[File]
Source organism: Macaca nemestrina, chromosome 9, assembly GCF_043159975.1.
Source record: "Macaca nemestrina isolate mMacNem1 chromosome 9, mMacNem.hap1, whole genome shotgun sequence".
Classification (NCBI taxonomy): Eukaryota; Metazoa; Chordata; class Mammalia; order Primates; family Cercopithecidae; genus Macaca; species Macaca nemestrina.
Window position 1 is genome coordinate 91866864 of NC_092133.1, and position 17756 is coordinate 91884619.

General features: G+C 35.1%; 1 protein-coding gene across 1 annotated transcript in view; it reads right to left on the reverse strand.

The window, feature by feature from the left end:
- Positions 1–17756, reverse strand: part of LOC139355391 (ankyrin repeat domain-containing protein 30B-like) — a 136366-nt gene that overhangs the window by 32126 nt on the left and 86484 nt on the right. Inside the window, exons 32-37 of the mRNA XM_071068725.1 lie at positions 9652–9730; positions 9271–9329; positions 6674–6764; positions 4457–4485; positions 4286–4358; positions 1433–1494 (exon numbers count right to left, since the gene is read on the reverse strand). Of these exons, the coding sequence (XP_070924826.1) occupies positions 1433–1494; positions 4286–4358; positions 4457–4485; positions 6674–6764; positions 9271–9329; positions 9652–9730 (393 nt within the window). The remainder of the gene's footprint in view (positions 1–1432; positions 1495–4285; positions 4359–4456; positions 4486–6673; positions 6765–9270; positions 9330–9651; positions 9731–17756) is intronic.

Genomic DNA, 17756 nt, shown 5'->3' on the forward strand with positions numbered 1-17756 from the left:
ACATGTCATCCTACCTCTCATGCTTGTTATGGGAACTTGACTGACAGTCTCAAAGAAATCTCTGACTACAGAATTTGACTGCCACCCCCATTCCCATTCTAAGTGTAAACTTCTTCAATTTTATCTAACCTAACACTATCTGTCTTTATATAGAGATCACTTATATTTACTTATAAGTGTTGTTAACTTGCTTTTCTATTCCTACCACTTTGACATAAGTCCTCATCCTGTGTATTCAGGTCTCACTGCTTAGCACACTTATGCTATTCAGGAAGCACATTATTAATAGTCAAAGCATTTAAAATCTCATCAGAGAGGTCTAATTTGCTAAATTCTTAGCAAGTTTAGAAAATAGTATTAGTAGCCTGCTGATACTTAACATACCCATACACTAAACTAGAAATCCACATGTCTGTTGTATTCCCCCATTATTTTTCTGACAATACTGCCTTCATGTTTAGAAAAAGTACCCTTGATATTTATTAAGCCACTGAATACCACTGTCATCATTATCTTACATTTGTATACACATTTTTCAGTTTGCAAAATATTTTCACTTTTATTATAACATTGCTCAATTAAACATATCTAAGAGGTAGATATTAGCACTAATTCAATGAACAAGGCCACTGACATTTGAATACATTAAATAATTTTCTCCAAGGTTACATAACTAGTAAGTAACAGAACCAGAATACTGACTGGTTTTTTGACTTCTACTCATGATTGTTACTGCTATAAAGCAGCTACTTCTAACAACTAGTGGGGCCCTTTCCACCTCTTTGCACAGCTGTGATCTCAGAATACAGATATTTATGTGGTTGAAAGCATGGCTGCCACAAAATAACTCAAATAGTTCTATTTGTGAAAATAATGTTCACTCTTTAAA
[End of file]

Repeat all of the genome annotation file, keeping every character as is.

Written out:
Source organism: Macaca nemestrina, chromosome 9, assembly GCF_043159975.1.
Source record: "Macaca nemestrina isolate mMacNem1 chromosome 9, mMacNem.hap1, whole genome shotgun sequence".
Classification (NCBI taxonomy): Eukaryota; Metazoa; Chordata; class Mammalia; order Primates; family Cercopithecidae; genus Macaca; species Macaca nemestrina.
Window position 1 is genome coordinate 91866864 of NC_092133.1, and position 17756 is coordinate 91884619.

General features: G+C 35.1%; 1 protein-coding gene across 1 annotated transcript in view; it reads right to left on the reverse strand.

The window, feature by feature from the left end:
- Positions 1–17756, reverse strand: part of LOC139355391 (ankyrin repeat domain-containing protein 30B-like) — a 136366-nt gene that overhangs the window by 32126 nt on the left and 86484 nt on the right. Inside the window, exons 32-37 of the mRNA XM_071068725.1 lie at positions 9652–9730; positions 9271–9329; positions 6674–6764; positions 4457–4485; positions 4286–4358; positions 1433–1494 (exon numbers count right to left, since the gene is read on the reverse strand). Of these exons, the coding sequence (XP_070924826.1) occupies positions 1433–1494; positions 4286–4358; positions 4457–4485; positions 6674–6764; positions 9271–9329; positions 9652–9730 (393 nt within the window). The remainder of the gene's footprint in view (positions 1–1432; positions 1495–4285; positions 4359–4456; positions 4486–6673; positions 6765–9270; positions 9330–9651; positions 9731–17756) is intronic.

Genomic DNA, 17756 nt, shown 5'->3' on the forward strand with positions numbered 1-17756 from the left:
ACATGTCATCCTACCTCTCATGCTTGTTATGGGAACTTGACTGACAGTCTCAAAGAAATCTCTGACTACAGAATTTGACTGCCACCCCCATTCCCATTCTAAGTGTAAACTTCTTCAATTTTATCTAACCTAACACTATCTGTCTTTATATAGAGATCACTTATATTTACTTATAAGTGTTGTTAACTTGCTTTTCTATTCCTACCACTTTGACATAAGTCCTCATCCTGTGTATTCAGGTCTCACTGCTTAGCACACTTATGCTATTCAGGAAGCACATTATTAATAGTCAAAGCATTTAAAATCTCATCAGAGAGGTCTAATTTGCTAAATTCTTAGCAAGTTTAGAAAATAGTATTAGTAGCCTGCTGATACTTAACATACCCATACACTAAACTAGAAATCCACATGTCTGTTGTATTCCCCCATTATTTTTCTGACAATACTGCCTTCATGTTTAGAAAAAGTACCCTTGATATTTATTAAGCCACTGAATACCACTGTCATCATTATCTTACATTTGTATACACATTTTTCAGTTTGCAAAATATTTTCACTTTTATTATAACATTGCTCAATTAAACATATCTAAGAGGTAGATATTAGCACTAATTCAATGAACAAGGCCACTGACATTTGAATACATTAAATAATTTTCTCCAAGGTTACATAACTAGTAAGTAACAGAACCAGAATACTGACTGGTTTTTTGACTTCTACTCATGATTGTTACTGCTATAAAGCAGCTACTTCTAACAACTAGTGGGGCCCTTTCCACCTCTTTGCACAGCTGTGATCTCAGAATACAGATATTTATGTGGTTGAAAGCATGGCTGCCACAAAATAACTCAAATAGTTCTATTTGTGAAAATAATGTTCACTCTTTAAA